business contacts. Plaintiff acted as President and Chief Executive Officer of ESI from January
1998 to July 2003.
In July of 2003, ESI’s board terminated Plaintiff as President and redeemed Plaintiff’s shares
in ESI. ESI paid Plaintiff $750,000 for his shares. Defendant and Plaintiff both participated in the
meeting, which occurred in Detroit. After the meeting, Defendant allegedly told Plaintiff that he
thought the board treated Plaintiff unfairly. According to Plaintiff, Defendant then promised
Plaintiff that when the board redeemed Defendant’s shares in ESI, Defendant would pay Plaintiff
50% of the amount Defendant would receive from the redemption of his shares. Defendant allegedly
According to Plaintiff, ESI provides logistics for new vehicle introductions and activities.
To that extent, ESI schedules and delivers such vehicles to such individuals as auto writers, industry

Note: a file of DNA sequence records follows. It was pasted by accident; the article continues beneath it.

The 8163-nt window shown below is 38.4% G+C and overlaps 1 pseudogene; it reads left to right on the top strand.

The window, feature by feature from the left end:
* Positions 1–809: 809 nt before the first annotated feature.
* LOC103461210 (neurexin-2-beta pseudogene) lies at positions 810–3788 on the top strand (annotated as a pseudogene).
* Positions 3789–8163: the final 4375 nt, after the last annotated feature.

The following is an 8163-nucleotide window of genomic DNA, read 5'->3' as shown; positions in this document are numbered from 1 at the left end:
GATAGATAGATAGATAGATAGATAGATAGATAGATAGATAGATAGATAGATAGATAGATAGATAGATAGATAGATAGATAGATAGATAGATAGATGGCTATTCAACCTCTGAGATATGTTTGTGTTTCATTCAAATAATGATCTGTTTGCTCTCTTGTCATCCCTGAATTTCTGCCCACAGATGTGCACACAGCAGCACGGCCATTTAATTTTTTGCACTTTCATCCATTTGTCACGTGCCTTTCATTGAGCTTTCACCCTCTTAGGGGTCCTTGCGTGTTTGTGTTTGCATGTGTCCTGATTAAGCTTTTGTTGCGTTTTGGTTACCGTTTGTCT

analysts, and bloggers.
The remaining 10% went to ESI employees.
made the promise in exchange for Plaintiff’s efforts in 1998. Plaintiff alleges that Defendant’s wife
witnessed the conversation.3 In August or September of 2003, Plaintiff purportedly visited
Defendant in California and Defendant reiterated the alleged oral contract to Plaintiff. According
to Plaintiff, in the fall of 2003, Defendant also reiterated the alleged oral contract during meetings
in Detroit and a subsequent telephone call that Defendant made to Plaintiff.
In February of 2005, Kevin Otis, then President and board member of ESI, traveled to Los
Angeles, California and began negotiating with Defendant to redeem his shares. Tom McAlear,
former Chief Executive Officer and current board member of ESI, also was involved in the
negotiations with Defendant. According to the Affidavits of Otis and McAlear, Defendant requested
a higher per share price because he had promised to pay Plaintiff 50% of his proceeds. On July 5,
2005, ESI redeemed Defendant’s shares for $2,625,000. In 2006, Defendant moved from Malibu,
California to Reno, Nevada. Plaintiff resides in Alabama.
On June 30, 2011, Plaintiff filed his Complaint, seeking 50% of the proceeds Defendant
received for redemption of his shares. Plaintiff asserts three counts: (I) breach of the alleged express
oral contract; (II) breach of an implied contract; and (III) unjust enrichment. In lieu of answering,